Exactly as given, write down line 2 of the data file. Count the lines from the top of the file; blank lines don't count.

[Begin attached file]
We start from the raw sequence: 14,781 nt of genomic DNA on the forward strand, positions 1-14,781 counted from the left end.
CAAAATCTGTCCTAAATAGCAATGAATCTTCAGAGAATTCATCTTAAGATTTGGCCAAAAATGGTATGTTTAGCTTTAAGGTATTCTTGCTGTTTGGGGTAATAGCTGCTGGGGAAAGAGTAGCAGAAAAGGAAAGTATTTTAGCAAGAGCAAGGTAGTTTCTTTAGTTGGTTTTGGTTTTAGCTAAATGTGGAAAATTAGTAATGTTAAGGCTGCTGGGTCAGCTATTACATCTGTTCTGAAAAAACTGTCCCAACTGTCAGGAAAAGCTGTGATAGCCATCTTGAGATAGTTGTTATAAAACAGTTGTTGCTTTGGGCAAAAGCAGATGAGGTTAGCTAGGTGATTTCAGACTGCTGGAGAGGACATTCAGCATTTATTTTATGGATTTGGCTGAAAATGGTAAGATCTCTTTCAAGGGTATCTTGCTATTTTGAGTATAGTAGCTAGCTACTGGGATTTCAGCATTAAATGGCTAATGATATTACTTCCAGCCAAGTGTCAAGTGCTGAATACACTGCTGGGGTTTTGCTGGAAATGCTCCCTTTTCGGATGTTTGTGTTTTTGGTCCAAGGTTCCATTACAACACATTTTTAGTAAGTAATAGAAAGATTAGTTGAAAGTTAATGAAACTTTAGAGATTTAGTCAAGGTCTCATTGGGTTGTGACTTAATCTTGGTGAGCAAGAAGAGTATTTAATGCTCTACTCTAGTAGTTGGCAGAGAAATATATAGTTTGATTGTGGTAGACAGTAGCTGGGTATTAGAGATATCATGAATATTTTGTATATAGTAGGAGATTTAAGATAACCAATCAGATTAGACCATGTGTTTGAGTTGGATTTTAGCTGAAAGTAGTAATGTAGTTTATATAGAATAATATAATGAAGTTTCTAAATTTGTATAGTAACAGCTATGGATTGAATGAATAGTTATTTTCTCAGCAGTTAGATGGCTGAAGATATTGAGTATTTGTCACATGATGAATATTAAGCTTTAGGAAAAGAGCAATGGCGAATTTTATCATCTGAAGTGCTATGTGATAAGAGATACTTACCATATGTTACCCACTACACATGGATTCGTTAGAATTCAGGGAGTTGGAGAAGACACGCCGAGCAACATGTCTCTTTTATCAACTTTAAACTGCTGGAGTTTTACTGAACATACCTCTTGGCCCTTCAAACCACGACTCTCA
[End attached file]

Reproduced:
CAAAATCTGTCCTAAATAGCAATGAATCTTCAGAGAATTCATCTTAAGATTTGGCCAAAAATGGTATGTTTAGCTTTAAGGTATTCTTGCTGTTTGGGGTAATAGCTGCTGGGGAAAGAGTAGCAGAAAAGGAAAGTATTTTAGCAAGAGCAAGGTAGTTTCTTTAGTTGGTTTTGGTTTTAGCTAAATGTGGAAAATTAGTAATGTTAAGGCTGCTGGGTCAGCTATTACATCTGTTCTGAAAAAACTGTCCCAACTGTCAGGAAAAGCTGTGATAGCCATCTTGAGATAGTTGTTATAAAACAGTTGTTGCTTTGGGCAAAAGCAGATGAGGTTAGCTAGGTGATTTCAGACTGCTGGAGAGGACATTCAGCATTTATTTTATGGATTTGGCTGAAAATGGTAAGATCTCTTTCAAGGGTATCTTGCTATTTTGAGTATAGTAGCTAGCTACTGGGATTTCAGCATTAAATGGCTAATGATATTACTTCCAGCCAAGTGTCAAGTGCTGAATACACTGCTGGGGTTTTGCTGGAAATGCTCCCTTTTCGGATGTTTGTGTTTTTGGTCCAAGGTTCCATTACAACACATTTTTAGTAAGTAATAGAAAGATTAGTTGAAAGTTAATGAAACTTTAGAGATTTAGTCAAGGTCTCATTGGGTTGTGACTTAATCTTGGTGAGCAAGAAGAGTATTTAATGCTCTACTCTAGTAGTTGGCAGAGAAATATATAGTTTGATTGTGGTAGACAGTAGCTGGGTATTAGAGATATCATGAATATTTTGTATATAGTAGGAGATTTAAGATAACCAATCAGATTAGACCATGTGTTTGAGTTGGATTTTAGCTGAAAGTAGTAATGTAGTTTATATAGAATAATATAATGAAGTTTCTAAATTTGTATAGTAACAGCTATGGATTGAATGAATAGTTATTTTCTCAGCAGTTAGATGGCTGAAGATATTGAGTATTTGTCACATGATGAATATTAAGCTTTAGGAAAAGAGCAATGGCGAATTTTATCATCTGAAGTGCTATGTGATAAGAGATACTTACCATATGTTACCCACTACACATGGATTCGTTAGAATTCAGGGAGTTGGAGAAGACACGCCGAGCAACATGTCTCTTTTATCAACTTTAAACTGCTGGAGTTTTACTGAACATACCTCTTGGCCCTTCAAACCACGACTCTCA